Machine-made alcohol bottles included 2 liquor, 1 wine, 2 beer, and 3
Canning Jars (9)
Canning jars were well represented by 6 jar fragments and 3 lids. The three
pieces pictured include the wall of a “Kerr Self-Sealing” mason jar (0-218)
manufactured between 1915 and 1950 (Toulouse 1971:306). Also included is an
unidentifiable olive green canning jar fragment with “…CO…” embossed on the
The circular milk-glass piece (0-192) is an insert for a Mason canning jar lid.
John Landis Mason patented the screw-top canning jar in 1858. The glass insert
for the screw-top was invented by Louis Boyd in 1869 to better seal the screw-top
canning jars. This piece is embossed “MASON JARS” and was most likely
manufactured around 1900 (Toulouse 1971:345).
Neck and Closure Styles
Cork stoppers, Hutchinson Spring Stoppers, and the Lightening bottle stopper were all in use on
hand-blown bottles. The crown cap was invented in 1892 and can be found on both hand blown and
Medicine/cosmetic Bottles (17)
Medicine bottles were well represented by hand blown patent remedies (3) and
medicines (2) as well as a machine made patent remedy, a Bayer pill bottle,
and 5 unidentifiable medicine bottles.
Pictured are 4 patent remedies including a machine made, honey yellow
castor oil bottle (1914 - 1930) (0-198), and three hand blown patent remedies (0-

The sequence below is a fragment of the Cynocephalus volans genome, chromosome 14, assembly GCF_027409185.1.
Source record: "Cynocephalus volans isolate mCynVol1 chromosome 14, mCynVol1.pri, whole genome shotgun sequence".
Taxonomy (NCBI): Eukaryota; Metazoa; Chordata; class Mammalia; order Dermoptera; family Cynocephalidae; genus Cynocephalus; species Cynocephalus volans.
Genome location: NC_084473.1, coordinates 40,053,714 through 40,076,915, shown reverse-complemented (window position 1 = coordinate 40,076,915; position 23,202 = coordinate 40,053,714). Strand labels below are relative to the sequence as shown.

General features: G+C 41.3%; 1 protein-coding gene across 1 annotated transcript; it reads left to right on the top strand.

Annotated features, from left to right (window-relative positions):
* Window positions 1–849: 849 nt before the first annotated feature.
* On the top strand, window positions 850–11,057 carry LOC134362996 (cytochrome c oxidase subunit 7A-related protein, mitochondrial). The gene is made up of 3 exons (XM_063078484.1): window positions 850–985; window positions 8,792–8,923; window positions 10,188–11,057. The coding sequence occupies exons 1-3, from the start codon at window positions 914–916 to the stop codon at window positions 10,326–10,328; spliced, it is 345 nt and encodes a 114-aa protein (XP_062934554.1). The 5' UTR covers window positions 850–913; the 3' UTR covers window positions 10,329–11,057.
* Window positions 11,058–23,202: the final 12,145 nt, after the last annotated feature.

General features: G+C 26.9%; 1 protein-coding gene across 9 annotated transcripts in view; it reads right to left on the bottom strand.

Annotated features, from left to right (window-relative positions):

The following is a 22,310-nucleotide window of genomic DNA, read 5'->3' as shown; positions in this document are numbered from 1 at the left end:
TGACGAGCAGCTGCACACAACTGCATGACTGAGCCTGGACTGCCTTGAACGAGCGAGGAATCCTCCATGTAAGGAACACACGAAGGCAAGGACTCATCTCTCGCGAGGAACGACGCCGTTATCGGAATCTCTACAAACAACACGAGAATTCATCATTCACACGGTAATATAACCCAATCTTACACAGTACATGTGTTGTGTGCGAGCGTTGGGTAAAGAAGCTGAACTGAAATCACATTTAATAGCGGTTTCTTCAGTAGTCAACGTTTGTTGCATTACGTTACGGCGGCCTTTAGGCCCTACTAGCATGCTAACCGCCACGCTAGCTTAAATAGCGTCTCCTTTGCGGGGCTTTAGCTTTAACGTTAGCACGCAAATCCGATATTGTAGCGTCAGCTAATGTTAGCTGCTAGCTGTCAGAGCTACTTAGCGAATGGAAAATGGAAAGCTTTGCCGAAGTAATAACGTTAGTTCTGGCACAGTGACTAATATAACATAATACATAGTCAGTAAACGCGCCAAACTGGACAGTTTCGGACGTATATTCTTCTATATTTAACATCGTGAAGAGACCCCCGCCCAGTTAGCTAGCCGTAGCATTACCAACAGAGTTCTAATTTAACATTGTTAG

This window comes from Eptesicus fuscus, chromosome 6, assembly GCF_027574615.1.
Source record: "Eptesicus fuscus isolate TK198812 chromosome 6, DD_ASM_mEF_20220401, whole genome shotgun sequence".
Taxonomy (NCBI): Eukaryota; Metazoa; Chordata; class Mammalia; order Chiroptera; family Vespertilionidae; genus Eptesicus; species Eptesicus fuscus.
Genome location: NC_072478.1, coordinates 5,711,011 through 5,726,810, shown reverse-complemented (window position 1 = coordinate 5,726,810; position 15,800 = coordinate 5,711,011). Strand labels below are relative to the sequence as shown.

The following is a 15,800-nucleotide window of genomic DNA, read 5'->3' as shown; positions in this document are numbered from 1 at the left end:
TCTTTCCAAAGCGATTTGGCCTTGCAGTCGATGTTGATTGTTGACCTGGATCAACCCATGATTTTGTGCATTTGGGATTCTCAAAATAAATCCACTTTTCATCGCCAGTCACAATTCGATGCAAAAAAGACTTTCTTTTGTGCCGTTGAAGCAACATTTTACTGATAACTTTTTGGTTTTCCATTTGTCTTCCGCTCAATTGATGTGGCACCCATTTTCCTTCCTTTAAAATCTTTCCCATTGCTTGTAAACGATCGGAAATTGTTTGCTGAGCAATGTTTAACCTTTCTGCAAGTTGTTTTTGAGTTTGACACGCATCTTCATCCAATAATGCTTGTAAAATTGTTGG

47, 197, and 340) (1860 - 1917).
Also recovered was the base of a cold cream jar (0-410) and a “The Bayer Company
Inc.” bottle with an Owens Illinois maker mark (1929 - 1954) (Toulouse 1971:403).
A “Nesbitt” soda and “Clorox” bottle were recovered. The Nesbitt bottle is most
likely from the 1940’s-50’s. After 14 years of providing soda fountains with its
orange syrup, Nesbitt began bottling its soda and soon had bottling franchises all
over the U.S. It soon surpassed Orange Crush as the #1 selling orange soda. In
the 1960’s Coca Cola’s “Fanta” took over the #1 spot in orange soda sales. In
1972, Nesbitt was sold to the Clorox Company (Grace 2006, Scott 2008).
A single fluted stemware glass (purple) and a jelly tumbler were recovered. The
purple glass was manufactured between 1880 and 1914. The machine-made
tumbler by “Ball” is after 1917, but date unknown.
A purple glass base to a kerosene lamp was recovered (iso-0-3) as was a scalloped
milk glass rim that was most likely a kerosene lamp chimney or vase (0-303).
A molded glass 1930-40 car (0-341) was recovered along with several glass
marbles (0-51, 184, 218, 403). Marble 0-403 was most likely manufactured before
1925 (Webb 1994:74).
The density map on this page shows the
distribution of only those glass pieces that were
manufactured before 1900. It clearly outlines
that part of the reservation that was in use prior
With few exceptions, most cultural material,
including glass, was found within 100 meters of
the lakeshore. Easy access to water would have
prompted community members to live and
conduct most of their activities as close to the
lakeshore as possible.
As the Elem community had no running water
until the late 1960’s, this need to live and work
close to the lakeshore controlled patterns of
discard not only during prehistory, but also
throughout most of the historic period.